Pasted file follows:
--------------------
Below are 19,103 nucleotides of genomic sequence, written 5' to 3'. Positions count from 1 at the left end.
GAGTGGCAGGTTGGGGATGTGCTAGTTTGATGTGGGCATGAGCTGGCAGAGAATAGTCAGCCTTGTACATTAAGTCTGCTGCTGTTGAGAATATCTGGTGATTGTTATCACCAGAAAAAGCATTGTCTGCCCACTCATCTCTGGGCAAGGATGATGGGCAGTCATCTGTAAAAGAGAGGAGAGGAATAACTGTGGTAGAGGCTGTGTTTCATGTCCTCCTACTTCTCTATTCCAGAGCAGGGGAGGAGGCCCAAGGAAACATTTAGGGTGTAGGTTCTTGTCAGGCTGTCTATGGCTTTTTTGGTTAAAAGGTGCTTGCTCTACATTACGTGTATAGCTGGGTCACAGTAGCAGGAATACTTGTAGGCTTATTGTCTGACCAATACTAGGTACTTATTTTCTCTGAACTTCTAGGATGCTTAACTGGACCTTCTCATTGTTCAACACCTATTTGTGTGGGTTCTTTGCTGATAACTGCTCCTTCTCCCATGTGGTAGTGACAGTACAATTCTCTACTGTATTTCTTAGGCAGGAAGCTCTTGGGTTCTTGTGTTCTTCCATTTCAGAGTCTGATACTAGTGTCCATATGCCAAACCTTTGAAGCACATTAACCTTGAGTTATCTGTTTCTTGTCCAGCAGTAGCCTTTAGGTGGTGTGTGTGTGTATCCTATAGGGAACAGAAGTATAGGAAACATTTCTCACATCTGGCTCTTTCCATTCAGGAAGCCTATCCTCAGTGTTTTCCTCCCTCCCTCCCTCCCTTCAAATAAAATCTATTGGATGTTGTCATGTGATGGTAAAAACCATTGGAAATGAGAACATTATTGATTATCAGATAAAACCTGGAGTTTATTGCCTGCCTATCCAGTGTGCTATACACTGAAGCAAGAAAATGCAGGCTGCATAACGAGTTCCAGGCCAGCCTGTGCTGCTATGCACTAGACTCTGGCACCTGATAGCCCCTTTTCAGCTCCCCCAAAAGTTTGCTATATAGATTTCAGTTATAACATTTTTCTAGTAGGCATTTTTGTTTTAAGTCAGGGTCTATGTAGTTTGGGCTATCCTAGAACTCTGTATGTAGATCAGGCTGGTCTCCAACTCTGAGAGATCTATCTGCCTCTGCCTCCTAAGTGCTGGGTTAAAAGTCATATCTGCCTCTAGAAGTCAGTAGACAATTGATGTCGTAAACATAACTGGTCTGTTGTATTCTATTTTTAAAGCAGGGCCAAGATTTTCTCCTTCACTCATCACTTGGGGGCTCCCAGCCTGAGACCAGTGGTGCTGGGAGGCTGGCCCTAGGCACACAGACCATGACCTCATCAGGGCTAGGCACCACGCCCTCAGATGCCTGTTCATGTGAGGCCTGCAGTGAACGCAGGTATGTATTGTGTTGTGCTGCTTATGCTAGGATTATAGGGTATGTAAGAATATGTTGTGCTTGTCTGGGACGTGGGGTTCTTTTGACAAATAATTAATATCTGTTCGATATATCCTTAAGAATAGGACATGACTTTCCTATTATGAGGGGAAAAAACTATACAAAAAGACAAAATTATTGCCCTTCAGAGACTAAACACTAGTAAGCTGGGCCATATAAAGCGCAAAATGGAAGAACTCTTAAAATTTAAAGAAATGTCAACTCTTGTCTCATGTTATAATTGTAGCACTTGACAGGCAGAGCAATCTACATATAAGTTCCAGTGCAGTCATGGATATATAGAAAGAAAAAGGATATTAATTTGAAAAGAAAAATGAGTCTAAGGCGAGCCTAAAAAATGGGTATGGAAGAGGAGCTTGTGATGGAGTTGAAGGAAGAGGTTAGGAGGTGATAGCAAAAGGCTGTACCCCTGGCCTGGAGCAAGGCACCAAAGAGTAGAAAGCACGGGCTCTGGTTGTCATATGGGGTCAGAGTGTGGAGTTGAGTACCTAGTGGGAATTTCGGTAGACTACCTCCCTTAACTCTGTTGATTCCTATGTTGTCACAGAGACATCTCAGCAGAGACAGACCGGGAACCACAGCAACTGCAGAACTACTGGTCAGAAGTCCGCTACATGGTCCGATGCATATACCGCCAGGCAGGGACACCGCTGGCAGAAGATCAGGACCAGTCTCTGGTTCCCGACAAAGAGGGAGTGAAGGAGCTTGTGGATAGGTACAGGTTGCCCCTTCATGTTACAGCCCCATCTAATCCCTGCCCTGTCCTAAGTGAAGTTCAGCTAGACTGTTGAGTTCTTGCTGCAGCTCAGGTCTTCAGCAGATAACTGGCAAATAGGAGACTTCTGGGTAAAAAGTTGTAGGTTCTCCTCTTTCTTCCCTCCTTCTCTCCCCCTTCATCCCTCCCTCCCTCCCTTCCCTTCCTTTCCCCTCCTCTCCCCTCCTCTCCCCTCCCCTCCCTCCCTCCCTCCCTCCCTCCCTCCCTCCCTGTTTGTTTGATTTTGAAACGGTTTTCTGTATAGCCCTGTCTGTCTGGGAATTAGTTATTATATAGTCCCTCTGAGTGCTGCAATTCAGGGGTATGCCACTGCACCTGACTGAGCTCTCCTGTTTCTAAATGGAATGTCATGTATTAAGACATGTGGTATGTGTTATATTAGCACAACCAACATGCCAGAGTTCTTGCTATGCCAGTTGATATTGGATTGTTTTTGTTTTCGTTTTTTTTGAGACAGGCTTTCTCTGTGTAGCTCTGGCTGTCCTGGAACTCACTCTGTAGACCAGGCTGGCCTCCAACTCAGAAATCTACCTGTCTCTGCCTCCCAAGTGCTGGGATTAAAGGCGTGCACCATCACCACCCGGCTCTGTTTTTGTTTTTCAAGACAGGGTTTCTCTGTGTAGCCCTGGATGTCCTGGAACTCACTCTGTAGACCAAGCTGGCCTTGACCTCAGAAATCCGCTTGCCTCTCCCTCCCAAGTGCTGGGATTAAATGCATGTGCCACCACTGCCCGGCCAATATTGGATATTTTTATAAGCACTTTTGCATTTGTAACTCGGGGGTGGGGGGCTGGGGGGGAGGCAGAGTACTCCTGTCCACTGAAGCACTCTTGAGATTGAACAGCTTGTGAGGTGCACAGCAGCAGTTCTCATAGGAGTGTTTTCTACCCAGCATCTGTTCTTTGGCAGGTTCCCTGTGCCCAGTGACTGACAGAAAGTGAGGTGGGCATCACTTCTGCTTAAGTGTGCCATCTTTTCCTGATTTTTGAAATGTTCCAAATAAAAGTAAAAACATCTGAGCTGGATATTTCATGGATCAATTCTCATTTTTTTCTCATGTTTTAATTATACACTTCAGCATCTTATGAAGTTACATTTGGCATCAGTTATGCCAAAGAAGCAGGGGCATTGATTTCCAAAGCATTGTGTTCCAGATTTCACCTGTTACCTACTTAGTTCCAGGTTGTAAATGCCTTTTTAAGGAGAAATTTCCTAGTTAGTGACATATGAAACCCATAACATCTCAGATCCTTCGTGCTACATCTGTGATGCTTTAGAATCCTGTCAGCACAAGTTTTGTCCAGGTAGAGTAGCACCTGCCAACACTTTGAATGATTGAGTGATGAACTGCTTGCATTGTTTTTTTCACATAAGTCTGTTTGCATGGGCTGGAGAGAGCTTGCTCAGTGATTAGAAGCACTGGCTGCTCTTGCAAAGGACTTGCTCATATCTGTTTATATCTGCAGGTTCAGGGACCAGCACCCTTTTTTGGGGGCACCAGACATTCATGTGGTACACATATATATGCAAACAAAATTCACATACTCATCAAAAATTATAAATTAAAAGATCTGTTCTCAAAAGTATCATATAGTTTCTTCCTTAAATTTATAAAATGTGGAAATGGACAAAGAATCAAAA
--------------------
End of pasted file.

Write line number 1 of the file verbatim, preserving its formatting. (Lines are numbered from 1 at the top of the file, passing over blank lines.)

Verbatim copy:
Below are 19,103 nucleotides of genomic sequence, written 5' to 3'. Positions count from 1 at the left end.